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  • Sep 29, 2014
  • Updated: 11:39pm

Cheung Kong Holdings

Hutchison Whampoa, one of Hong Kong’s largest listed companies, is controlled by  Cheung Kong Group, a property company. Hutchison's operations span ports, property and hotels, retailing, power generation and telecommunications. It owns Cheung Kong Infrastructure, and  is headed by Li Ka-shing, Asia’s wealthiest man. 

Li Ka-shing spells out sons' futures

PUBLISHED : Saturday, 26 May, 2012, 12:00am
UPDATED : Saturday, 26 May, 2012, 12:00am

Li Ka-shing, Asia's richest man, yesterday spelled out a succession plan to split his business empire between his two sons in a way he said would ensure no conflict between them.

Li (pictured) said that elder son Victor Li Tzar-kuoi would take the helm of property group Cheung Kong (Holdings) and conglomerate Hutchison Whampoa.

'As for my other son [Richard Li Tzar-kai], there are some things that he is very interested in. He will have my full support ... now that he has already owned several sizeable companies.

'The asset values of the businesses that he owns will go up several times over, so he will also have a very successful career.

'And there will be no conflict among their businesses.'

Li Ka-shing, who turns 84 next month, was rated last year by Forbes magazine as the ninth-richest person in the world - as well as Asia's richest - with an estimated wealth of US$25.5 billion.

He told a press conference yesterday after the annual meetings of Cheung Kong and Hutchison that younger son Richard was in talks with 'several sizeable companies' for acquisitions in industries outside the business scope of Cheung Kong and Hutchison. He said they were not media or entertainment businesses, but were 'long-term' businesses that Richard liked.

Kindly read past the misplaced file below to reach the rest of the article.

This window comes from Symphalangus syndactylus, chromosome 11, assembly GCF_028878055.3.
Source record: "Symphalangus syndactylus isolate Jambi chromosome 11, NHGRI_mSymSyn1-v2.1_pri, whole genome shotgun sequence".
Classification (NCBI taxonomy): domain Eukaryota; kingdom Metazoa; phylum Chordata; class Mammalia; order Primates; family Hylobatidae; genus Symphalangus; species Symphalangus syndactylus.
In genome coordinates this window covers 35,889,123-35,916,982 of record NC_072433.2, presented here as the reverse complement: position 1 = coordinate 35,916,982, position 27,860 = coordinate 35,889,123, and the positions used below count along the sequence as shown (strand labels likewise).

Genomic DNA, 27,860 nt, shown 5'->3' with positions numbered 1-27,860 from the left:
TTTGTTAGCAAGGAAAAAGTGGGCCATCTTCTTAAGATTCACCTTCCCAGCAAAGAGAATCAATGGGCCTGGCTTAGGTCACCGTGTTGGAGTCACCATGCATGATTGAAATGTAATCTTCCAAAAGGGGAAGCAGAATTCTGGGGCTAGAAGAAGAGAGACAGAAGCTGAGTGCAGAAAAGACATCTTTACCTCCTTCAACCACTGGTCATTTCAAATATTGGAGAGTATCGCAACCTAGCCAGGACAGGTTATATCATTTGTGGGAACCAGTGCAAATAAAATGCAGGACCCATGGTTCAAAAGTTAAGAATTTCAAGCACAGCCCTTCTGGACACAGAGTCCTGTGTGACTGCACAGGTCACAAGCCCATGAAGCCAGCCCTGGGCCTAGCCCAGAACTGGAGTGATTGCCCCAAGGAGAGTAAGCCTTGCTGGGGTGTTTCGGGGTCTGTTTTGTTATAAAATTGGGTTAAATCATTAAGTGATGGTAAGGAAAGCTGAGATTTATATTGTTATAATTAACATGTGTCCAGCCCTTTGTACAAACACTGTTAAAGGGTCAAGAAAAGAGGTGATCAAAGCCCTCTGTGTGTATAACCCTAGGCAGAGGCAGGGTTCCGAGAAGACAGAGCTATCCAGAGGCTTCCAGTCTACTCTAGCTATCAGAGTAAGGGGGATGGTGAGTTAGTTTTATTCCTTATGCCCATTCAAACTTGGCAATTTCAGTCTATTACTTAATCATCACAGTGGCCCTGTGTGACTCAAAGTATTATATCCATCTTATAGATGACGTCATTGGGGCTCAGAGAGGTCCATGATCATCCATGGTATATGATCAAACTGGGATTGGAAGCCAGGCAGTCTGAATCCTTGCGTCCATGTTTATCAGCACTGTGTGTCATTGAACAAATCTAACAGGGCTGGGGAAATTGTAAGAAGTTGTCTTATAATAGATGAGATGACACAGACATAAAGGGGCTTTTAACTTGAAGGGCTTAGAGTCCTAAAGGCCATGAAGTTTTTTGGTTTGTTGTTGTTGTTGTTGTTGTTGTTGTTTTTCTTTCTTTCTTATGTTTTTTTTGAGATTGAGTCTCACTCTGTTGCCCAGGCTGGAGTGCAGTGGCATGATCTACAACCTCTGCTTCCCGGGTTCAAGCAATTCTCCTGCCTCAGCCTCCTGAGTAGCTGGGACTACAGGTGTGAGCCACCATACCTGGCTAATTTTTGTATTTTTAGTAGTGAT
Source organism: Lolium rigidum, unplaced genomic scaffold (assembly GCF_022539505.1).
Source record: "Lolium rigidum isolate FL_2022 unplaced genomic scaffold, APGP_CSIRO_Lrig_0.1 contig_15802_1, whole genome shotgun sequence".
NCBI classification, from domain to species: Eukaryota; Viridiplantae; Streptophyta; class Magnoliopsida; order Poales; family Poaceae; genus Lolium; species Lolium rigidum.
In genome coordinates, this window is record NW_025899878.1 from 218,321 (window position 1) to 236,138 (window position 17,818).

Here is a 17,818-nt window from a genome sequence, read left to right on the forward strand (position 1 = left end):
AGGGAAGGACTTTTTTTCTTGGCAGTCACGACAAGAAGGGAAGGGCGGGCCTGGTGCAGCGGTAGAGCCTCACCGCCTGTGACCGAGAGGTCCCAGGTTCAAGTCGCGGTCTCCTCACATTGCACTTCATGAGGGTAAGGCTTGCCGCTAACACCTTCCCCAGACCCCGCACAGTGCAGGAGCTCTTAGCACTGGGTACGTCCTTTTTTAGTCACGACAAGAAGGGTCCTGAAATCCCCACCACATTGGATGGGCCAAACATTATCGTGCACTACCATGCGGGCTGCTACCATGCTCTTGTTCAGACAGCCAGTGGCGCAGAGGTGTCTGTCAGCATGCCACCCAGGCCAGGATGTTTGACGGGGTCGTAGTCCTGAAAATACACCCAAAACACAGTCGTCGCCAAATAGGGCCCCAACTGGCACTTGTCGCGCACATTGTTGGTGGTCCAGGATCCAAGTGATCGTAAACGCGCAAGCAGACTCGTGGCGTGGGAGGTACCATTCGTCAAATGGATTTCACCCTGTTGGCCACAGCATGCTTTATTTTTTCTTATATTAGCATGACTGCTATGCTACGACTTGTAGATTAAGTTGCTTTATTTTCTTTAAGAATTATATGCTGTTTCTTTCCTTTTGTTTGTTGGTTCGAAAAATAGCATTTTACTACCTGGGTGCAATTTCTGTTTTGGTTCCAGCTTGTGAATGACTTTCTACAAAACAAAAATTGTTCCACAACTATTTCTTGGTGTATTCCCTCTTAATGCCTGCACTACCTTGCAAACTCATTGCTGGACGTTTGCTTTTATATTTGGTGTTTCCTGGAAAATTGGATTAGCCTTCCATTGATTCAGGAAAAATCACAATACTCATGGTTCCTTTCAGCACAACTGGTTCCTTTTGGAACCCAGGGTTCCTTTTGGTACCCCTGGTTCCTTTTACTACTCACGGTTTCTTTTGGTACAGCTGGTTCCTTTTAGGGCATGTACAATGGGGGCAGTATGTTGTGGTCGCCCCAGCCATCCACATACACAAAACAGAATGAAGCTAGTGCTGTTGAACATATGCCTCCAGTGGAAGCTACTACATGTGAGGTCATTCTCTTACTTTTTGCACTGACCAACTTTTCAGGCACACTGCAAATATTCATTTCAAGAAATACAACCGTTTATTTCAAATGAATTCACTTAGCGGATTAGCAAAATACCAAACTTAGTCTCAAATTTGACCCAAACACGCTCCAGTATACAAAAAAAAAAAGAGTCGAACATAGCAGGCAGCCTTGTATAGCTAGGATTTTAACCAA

Victor would own more than 40 per cent of Cheung Kong, his father said, and 35.5 per cent of Husky Energy, a Canadian oil company.

Li Ka-shing said he had 'no plans' to retire, but had thought out the succession plan for a long time.

Victor, who was also at the press conference, said he was happy with his father's decision. Victor has been managing director at Cheung Kong and deputy chairman at Hutchison for more than 10 years.

Richard, who is not on the board of either company, was not available for comment. He left Hutchison in 2000 to focus on building his own business empire. He is chairman of PCCW, the biggest telecommunications company in Hong Kong.

Based on Cheung Kong's closing share price of HK$91.50 yesterday, the company's market capitalisation stands at HK$211.93 billion, making Li Ka-shing's stake worth at least HK$83.56 billion.

Husky Energy was worth about C$22.84 billion (HK$172.84 billion) based on Thursday's closing price, valuing his stake at C$8.11 billion.

The 40 per cent stake in Cheung Kong, which owns 49.97 per cent of Hutchison, effectively gives Victor control of the conglomerate. Hutchison closed at HK$66.55 yesterday, giving it a market capitalisation of HK$283.73 billion.

Shares in Cheung Kong and Hutchison that Li Ka-shing has bought over the past two years will go into the Li Ka Shing Foundation, a charity that will be overseen by both Richard and Victor upon their father's retirement.

The foundation also owns shares in Facebook.

Hutchison boasts the world's biggest port and telecommunications operations, in 14 countries. Its activities also span infrastructure, retailing and property development.

Li Ka-shing remains upbeat about Hutchison's earnings prospects, despite global uncertainty as a result of the euro zone crisis. He also said he was optimistic about business opportunities in Europe.

'We definitely won't decrease our investment in Hong Kong,' he said, when asked whether Hutchison would make further acquisitions in Europe. We want to invest in Hong Kong as long as it can provide us with a harmonious macro-environment. If not, we go invest somewhere else, overseas.'

Li, who voted for Henry Tang Ying-yen instead of winner Leung Chun-ying in this year's elections for Hong Kong chief executive, refused to comment on Leung. But he said the chief executive-elect must prove that he could protect the Basic Law (the city's mini-constitution) and Hong Kong's core values, including the rule of law and freedom.

He also said he welcomed policies to solve housing problems facing low-income groups in the city, but said he hoped the government would maintain a stable land supply.

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